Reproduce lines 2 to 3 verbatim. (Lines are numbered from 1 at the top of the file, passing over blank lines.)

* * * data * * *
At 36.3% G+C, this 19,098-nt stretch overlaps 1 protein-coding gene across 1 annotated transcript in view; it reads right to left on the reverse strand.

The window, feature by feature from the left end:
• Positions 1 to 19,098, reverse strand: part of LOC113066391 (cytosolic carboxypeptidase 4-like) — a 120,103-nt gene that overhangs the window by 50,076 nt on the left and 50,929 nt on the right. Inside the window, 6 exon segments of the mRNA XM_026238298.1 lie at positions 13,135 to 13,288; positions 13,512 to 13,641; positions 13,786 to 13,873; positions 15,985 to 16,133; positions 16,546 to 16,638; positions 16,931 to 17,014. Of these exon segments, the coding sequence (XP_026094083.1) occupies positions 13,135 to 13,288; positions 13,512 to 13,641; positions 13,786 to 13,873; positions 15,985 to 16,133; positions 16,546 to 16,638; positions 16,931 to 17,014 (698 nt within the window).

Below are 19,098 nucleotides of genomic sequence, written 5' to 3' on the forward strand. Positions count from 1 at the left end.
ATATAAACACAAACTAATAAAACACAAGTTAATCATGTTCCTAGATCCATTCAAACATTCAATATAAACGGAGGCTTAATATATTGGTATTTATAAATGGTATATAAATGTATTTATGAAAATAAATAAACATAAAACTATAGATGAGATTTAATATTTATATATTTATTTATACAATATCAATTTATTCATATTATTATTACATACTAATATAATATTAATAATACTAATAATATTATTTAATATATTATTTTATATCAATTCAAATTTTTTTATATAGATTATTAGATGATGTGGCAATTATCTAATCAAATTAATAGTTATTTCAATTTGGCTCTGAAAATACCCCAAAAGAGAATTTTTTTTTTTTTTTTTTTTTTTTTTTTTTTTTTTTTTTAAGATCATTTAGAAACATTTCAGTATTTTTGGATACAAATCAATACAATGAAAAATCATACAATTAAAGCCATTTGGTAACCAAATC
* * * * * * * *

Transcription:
The window, feature by feature from the left end:
• Positions 1 to 19,098, reverse strand: part of LOC113066391 (cytosolic carboxypeptidase 4-like) — a 120,103-nt gene that overhangs the window by 50,076 nt on the left and 50,929 nt on the right. Inside the window, 6 exon segments of the mRNA XM_026238298.1 lie at positions 13,135 to 13,288; positions 13,512 to 13,641; positions 13,786 to 13,873; positions 15,985 to 16,133; positions 16,546 to 16,638; positions 16,931 to 17,014. Of these exon segments, the coding sequence (XP_026094083.1) occupies positions 13,135 to 13,288; positions 13,512 to 13,641; positions 13,786 to 13,873; positions 15,985 to 16,133; positions 16,546 to 16,638; positions 16,931 to 17,014 (698 nt within the window).